The trading relationship with the EU completely changed from 1 January 2021 and since that date businesses have had to adapt to new rules and procedures. The impact has been varied, with some affected more than others, but all businesses still need to make sure their international business model is fit for purpose.
Over the past 15 months, the Coronavirus pandemic and the end of the Brexit transition period has meant businesses have had a lot on their plate. We are now almost six months into the post-Brexit landscape with many businesses now more familiar with the new normal. However, there is no denying that the way business is conducted with the EU has had to change now that we are outside the Single Market and Customs Union.
Beware of new local regulations
When doing business in the EU, the additional complexity that arises from the new EU Trade and Cooperation Agreement (TCA), has meant that businesses now need to factor in a greater appreciation for the local regulations of each country. This increases the extent of advance planning that is required in order for businesses to make sure they remain compliant when servicing their EU customers. Rather than having to make themselves familiar with only one set of regulations for the EU, businesses now also have to focus on regulations on a country-by-country basis. For example, if a business has traded in Spain, it doesn’t automatically mean that it will be compliant to trade in Italy as the regulations and requirements may be different.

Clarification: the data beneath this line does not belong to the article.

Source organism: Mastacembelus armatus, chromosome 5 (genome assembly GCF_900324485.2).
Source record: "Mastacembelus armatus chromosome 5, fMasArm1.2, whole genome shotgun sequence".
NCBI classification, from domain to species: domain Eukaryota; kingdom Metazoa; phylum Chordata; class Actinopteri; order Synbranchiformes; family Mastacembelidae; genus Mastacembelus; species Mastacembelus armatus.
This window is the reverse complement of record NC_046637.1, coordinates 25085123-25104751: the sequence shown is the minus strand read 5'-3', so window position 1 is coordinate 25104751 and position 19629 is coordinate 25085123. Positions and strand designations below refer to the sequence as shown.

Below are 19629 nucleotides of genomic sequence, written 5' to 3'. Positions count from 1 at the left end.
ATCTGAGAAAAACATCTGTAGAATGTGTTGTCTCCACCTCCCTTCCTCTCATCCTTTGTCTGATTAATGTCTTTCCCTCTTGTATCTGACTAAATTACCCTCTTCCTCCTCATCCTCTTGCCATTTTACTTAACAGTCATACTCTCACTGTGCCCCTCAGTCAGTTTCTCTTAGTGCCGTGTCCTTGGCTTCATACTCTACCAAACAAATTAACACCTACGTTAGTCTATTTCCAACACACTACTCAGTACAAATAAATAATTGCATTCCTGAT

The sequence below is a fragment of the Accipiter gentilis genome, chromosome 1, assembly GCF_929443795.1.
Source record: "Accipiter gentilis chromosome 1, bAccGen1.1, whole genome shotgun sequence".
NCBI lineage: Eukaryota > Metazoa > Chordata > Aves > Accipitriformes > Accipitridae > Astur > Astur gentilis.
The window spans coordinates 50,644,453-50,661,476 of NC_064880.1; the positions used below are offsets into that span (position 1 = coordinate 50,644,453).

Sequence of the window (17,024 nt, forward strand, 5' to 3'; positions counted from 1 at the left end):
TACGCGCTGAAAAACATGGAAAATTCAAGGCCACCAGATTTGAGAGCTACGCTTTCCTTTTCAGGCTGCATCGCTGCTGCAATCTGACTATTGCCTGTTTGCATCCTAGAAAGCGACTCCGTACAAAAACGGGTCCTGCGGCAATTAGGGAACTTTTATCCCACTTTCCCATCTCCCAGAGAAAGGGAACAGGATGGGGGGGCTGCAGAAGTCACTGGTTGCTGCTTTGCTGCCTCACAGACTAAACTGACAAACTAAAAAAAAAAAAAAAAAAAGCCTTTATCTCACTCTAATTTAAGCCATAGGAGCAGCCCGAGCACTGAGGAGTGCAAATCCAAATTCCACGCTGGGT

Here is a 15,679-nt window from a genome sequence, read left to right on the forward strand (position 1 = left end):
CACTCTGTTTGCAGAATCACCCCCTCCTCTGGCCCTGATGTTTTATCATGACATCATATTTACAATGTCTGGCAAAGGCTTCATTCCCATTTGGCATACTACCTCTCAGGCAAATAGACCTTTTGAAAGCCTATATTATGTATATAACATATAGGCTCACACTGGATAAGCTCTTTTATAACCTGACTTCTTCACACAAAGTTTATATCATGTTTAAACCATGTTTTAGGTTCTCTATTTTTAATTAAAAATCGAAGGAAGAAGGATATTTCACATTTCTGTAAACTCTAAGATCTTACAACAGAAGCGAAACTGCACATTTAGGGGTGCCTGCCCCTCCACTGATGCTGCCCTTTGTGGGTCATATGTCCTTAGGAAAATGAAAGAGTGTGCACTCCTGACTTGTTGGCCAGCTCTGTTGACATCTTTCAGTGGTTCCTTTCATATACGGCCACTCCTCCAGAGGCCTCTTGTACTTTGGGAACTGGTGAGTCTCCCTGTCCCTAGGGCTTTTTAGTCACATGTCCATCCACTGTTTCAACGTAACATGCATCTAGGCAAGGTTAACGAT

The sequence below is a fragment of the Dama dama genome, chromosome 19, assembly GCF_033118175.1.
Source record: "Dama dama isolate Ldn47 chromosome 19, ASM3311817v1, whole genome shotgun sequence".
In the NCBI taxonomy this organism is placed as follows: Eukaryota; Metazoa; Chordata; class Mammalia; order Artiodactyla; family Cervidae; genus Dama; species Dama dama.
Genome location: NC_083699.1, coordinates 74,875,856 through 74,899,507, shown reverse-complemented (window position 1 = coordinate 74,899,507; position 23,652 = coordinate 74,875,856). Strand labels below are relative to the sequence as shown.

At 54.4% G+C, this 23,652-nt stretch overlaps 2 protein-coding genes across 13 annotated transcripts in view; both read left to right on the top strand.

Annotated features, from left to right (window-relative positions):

At Menzies our membership of HLB International, the global advisory and accounting network, enables us to source local advice in over 150 countries, including all EU member states. Where businesses have won contracts with overseas customers, we can therefore help assess the local implications that may arise and answer questions around issues such as VAT registration, business taxes, global mobility and sector specific operations. This local advice may mean that a business needs to adapt and change its approach and critically review whether its previous operating model is still suitable for the future. For instance, if a business is importing and exporting goods from and into the EU, would it be more cost efficient in the long run to set up a hub operation in the EU and take goods directly there while employing staff locally?
Taking advantage of the new global landscape
The impact of the TCA has also led more businesses to look beyond the EU and to consider the trading relationships that the UK now has with other countries around the world. Opportunities are opening up for business as a result of new free trade agreements, and markets that may previously have felt off limits or unnecessary may offer significant rewards.
For UK businesses that embrace a global outlook, the objective is to be able to trade freely and find new markets that are right for their products and services. Businesses have started to understand that to do this they need to continually test their international business model and that they may need to make changes to ensure they can take advantage of all that the new global landscape has to offer.